“I think the actual fall out, as it were, the aftermath, has been the longer road than the recovery.

“It is constantly up and down.”

Jess still has to attend appointments at the hospital which she admits “does her head in” and she is still in severe pain, particularly in her joints.

Pointing at the scar on her arm, she says: “The neck is the one I really hated when I got out, now I hate this one. The nerve pain is constant so I am used to it. I have got medicine that helps it.

“I was healthy compared to some people and compared to how I am now. I never had the problems like I have now.

“That is what frustrates me. I’m looking back saying I used to be this healthy person, into football and stuff.”

Jill adds: “Every day is different, we don’t know how she is going to be from day to day.

“One day she can be okay and a couple of days later she can be struggling to walk, because of the pain and things like that.

“She will always have that pain, it will never go away.

“And she certainly isn’t as confident as she used to be.

“She’s not completely honest on how she does feel. She does get very, very frustrated over things.

“The stroke has caused a personality change as well.

“She has a lot more learning problems than she did have. Sometime she does struggle to get the words out that she wants to say.”

Jess, like most teenage girls, enjoys getting dressed up to go out, but admits she has lost touch with some of her friends.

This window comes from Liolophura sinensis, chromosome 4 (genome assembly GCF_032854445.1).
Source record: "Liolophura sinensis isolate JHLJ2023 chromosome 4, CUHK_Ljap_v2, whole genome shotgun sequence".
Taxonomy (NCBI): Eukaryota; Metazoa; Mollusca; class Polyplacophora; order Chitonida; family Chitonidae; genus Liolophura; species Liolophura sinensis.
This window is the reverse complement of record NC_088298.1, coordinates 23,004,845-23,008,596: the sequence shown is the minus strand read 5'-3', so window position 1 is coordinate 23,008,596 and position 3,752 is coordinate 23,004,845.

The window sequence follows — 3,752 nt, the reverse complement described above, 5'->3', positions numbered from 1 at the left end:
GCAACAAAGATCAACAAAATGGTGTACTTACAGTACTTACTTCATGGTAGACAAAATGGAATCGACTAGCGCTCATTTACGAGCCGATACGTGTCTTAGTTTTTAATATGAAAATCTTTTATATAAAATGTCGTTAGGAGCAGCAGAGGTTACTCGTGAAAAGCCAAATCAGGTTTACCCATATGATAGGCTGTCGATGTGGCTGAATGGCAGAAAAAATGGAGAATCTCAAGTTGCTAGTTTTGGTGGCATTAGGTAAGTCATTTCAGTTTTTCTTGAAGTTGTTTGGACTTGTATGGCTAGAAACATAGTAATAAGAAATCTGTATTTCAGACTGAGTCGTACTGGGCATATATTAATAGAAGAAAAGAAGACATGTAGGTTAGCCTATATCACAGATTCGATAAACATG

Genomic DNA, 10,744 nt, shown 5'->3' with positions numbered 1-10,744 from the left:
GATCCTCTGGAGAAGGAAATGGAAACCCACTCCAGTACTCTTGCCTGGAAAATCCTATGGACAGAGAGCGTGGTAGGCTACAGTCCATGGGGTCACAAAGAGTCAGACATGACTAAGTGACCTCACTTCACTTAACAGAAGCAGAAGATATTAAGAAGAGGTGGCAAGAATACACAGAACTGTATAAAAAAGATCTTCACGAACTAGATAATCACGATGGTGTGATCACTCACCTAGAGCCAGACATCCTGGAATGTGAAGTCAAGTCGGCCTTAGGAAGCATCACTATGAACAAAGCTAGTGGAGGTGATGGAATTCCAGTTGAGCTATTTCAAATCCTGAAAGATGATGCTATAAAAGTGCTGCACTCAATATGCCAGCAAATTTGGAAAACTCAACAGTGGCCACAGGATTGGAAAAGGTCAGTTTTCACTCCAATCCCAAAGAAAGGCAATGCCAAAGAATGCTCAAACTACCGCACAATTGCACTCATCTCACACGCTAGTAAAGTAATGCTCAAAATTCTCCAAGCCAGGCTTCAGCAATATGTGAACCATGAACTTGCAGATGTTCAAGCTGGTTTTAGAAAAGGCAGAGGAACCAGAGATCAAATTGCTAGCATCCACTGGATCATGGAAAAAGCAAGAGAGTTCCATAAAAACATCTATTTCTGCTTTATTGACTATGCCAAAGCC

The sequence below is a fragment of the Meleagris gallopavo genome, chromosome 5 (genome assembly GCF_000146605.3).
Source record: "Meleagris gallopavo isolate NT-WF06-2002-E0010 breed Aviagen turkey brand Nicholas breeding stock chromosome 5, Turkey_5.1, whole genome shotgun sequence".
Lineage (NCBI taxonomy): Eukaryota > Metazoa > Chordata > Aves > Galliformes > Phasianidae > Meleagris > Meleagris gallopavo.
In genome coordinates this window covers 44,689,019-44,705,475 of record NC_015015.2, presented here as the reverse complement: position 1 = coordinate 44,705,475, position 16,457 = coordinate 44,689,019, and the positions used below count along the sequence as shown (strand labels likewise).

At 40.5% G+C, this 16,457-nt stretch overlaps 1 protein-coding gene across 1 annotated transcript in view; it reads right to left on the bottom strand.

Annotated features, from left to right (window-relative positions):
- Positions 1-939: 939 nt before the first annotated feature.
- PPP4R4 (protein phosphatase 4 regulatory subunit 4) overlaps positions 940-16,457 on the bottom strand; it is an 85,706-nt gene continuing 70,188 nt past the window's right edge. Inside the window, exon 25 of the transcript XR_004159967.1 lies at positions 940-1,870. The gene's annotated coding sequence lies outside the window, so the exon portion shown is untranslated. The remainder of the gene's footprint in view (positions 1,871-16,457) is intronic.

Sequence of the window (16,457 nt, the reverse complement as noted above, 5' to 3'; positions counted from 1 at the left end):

She says: “It has changed the plans for my future dramatically. I wanted to go to uni. I wanted to go to Liverpool John Moores.

“It is crazy, the way one thing can change your life like that.”

After the attack Jessica missed a lot of school and is now in the process of doing her entry level maths and English with the hope of eventually studying graphics at college.

Jill says: “Fifteen minutes completely change your life in that one instant.

“It has changed her future quite dramatically. She does get frustrated and sometimes feels like she doesn’t want to be here.

“But it hasn’t changed her outlook on life.

“She wants to get there right away but I think deep down she knows it has got to be baby steps.”

However Jessica says what happened has made her realise life is too short and she is determined to not let the attack hold her back.

She says: “I still want a family. I want to get married and have kids today – All girls dream of getting married don’t they?

“And I can’t help thinking about my future. But in other ways I’m like ‘stop it Jess’, because it could just go to pot.”

Jill says what happened to Jessica has brought them closer in some ways but torn them apart in others.

She adds: “Life is hard enough to get by, but when you have got added complications it is that much harder.

“We are finding it really hard going now. We are struggling in lots of ways.

“It is very hard to feel positive. It is trying to keep on that track and keep yourself together.”

n Kristofer Beddar was convicted of attempted murder in 2008 following a six-day trial at Preston Crown Court.